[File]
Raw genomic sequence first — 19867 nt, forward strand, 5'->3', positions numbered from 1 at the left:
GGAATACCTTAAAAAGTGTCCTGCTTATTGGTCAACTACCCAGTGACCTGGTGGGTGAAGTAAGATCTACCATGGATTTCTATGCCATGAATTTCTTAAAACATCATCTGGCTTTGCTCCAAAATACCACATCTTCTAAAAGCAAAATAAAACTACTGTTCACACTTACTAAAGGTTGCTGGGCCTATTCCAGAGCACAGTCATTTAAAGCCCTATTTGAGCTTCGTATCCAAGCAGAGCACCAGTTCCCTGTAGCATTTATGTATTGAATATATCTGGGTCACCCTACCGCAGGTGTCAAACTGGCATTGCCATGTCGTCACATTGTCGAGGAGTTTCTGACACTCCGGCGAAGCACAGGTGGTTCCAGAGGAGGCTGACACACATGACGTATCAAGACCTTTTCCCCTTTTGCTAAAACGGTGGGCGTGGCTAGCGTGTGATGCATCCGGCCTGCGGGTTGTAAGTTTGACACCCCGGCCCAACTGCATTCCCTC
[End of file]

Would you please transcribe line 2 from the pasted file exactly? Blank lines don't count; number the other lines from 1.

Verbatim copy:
GGAATACCTTAAAAAGTGTCCTGCTTATTGGTCAACTACCCAGTGACCTGGTGGGTGAAGTAAGATCTACCATGGATTTCTATGCCATGAATTTCTTAAAACATCATCTGGCTTTGCTCCAAAATACCACATCTTCTAAAAGCAAAATAAAACTACTGTTCACACTTACTAAAGGTTGCTGGGCCTATTCCAGAGCACAGTCATTTAAAGCCCTATTTGAGCTTCGTATCCAAGCAGAGCACCAGTTCCCTGTAGCATTTATGTATTGAATATATCTGGGTCACCCTACCGCAGGTGTCAAACTGGCATTGCCATGTCGTCACATTGTCGAGGAGTTTCTGACACTCCGGCGAAGCACAGGTGGTTCCAGAGGAGGCTGACACACATGACGTATCAAGACCTTTTCCCCTTTTGCTAAAACGGTGGGCGTGGCTAGCGTGTGATGCATCCGGCCTGCGGGTTGTAAGTTTGACACCCCGGCCCAACTGCATTCCCTC